Saturday, 9 October 2010

Virtualizing my Internet server

I'm about to start work on a new non-profit website using a content management system so that other people can help to edit the content.  I'm hoping that a VMware-type approach will make this easier...

The basic problem is that an Internet-visible server always suffers from maintenance hassles :-
  • If you don't apply frequent security updates, then eventually either the CMS or the OS will be compromised, and the site will be defaced.
  • If you do apply frequent security updates, then sooner or later, something breaks. 
  • If you do security lockdown, you may screw up and lock yourself out.
  • In any case, eventual compromise & defacement is always a risk using any CMS, especially if semi-trusted users have access to the system (or if trusted users log in from compromised home PCs).   For my application, the use of a CMS can't be avoided.
  •  If the hardware fails, you're faced with reinstalling everything, not just restoring data from a backup.
What's needed is a quick way to recover the whole server to a known good state, so that you can easily roll back the system in the event of a failed upgrade, a hardware failure, or a security compromise of the OS or the CMS.   So it seems to me that some sort of VM system is the way to go.

Desirable features of a VM system :-
  • Must allow the live VM to be checkpointed, then backed up to a remote server (may be in a cron job). 
  • Must be cheap for my non-profit site.
  • Should allow the live VM to be cloned and used for development (although avoiding an IP address clash with the live VM might be a problem, unless we have enough access to boot the cloned VM into single-user mode and edit one or two config files).
  • Must not expose management services to the network (except perhaps in a limited way, for example SSH with key authentication on a random TCP port) because my server is in a remote datacentre, directly exposed to the Internet.
  • The host & guest OSes need to be easily updated with security patches when necessary.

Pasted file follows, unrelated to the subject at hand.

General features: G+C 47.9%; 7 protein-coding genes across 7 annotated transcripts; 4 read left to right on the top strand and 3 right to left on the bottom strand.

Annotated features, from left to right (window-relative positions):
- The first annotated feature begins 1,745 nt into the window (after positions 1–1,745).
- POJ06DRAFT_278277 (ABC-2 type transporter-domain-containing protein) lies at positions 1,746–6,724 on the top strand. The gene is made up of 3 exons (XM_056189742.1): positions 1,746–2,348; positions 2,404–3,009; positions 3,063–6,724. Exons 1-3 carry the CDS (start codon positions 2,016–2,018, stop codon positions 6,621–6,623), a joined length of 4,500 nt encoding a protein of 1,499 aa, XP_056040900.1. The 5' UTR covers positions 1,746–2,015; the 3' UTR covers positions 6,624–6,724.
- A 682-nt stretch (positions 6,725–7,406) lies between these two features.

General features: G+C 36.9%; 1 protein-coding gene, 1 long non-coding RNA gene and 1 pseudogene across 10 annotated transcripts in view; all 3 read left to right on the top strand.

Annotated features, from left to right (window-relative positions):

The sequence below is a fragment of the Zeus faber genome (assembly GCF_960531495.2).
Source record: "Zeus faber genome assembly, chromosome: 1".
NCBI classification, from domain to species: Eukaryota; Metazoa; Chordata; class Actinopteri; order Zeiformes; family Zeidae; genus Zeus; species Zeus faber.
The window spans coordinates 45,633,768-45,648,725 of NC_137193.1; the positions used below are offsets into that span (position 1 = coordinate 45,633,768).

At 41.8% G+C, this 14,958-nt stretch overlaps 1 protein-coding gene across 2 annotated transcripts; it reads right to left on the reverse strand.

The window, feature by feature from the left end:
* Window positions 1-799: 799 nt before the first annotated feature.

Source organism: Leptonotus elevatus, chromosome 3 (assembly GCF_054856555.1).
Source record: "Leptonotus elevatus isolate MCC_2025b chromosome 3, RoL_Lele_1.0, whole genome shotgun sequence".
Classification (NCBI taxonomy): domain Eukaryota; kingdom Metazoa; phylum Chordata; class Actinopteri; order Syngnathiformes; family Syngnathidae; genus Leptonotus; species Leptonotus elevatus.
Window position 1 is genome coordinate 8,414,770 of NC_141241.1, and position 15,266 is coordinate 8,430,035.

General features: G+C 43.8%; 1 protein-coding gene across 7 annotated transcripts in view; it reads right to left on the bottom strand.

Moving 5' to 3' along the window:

VMware ESXi looks nice in theory, but it lacks a firewall, and I seem to recall the free version doesn't offer many tools for managing the VM guests.  Another option is VMware Server + Ubuntu LTS server, but VMware Server isn't officially supported on Ubuntu Server 10.04 LTS, only on 8.04. It seems that VMware Server hasn't been updated for a while now.

Other options include Citrix XenServer;  Oracle Virtualbox;  KVM; Proxmox and Parallels Virtuzzo.    The first three of these are free products; the last two cost money.   I decided to investigate Citrix XenServer.

XenServer seems similar to VMware ESXi - it's a virtualisation appliance - but unlike ESXi, XenServer allows you to use the Iptables firewall to protect the management services.  Initial setup of XenServer was quick and painless using the hosting company's automated server deployment tool (see www.kimsufi.co.uk for affordable dedicated servers).   Then :-
  • Log in as root over SSH, using the password allocated by the Kimsufi installer.
  • Run "netstat -an | grep LISTEN" to check for ports open to the Internet.
  • Point a web browser at the HTTP interface & download/install the management GUI client (Windows only).
  • Check you can log into the management GUI with the root password.
  • Edit the firewall ruleset ("vi /etc/sysconfig/iptables") and block all inbound access except from your authorised management client IP ranges.
  • Reload the firewall ruleset: "/etc/init.d/iptables restart".
  • Run NMAP port-scans against the box from authorised and unauthorised IP addresses to make sure that the firewall rules are working.
So far the box doesn't have an IPV6 address, otherwise /etc/init.d/iptables6 would also need editing.

It would be nicer to route management traffic through a VPN, but restricting access by IP address is probably good enough to be going on with. But I will just run Wireshark tomorrow to check that the Windows management GUI client doesn't pass traffic in the clear.

OK, so now the VM host management services are hidden from the public internet. Tomorrow I'll try using the GUI to build a VM guest.

Update: it turns out that the free XenServer license expires after 12 months, after which time it needs to be renewed, otherwise my VM's won't come back up if the host server reboots for any reason.  So in effect, XenServer's free edition has an automatic 12-monthly denial-of-service feature.  Furthermore, if Citrix ever decided to discontinue license renewals, then my VM's would be dead in the water.  Commercial licenses for XenServer costs $1,000 for the first year alone, so that's not an option for our non-profit site.   So, no point wasting any more time with Citrix products: I'll look elsewhere.

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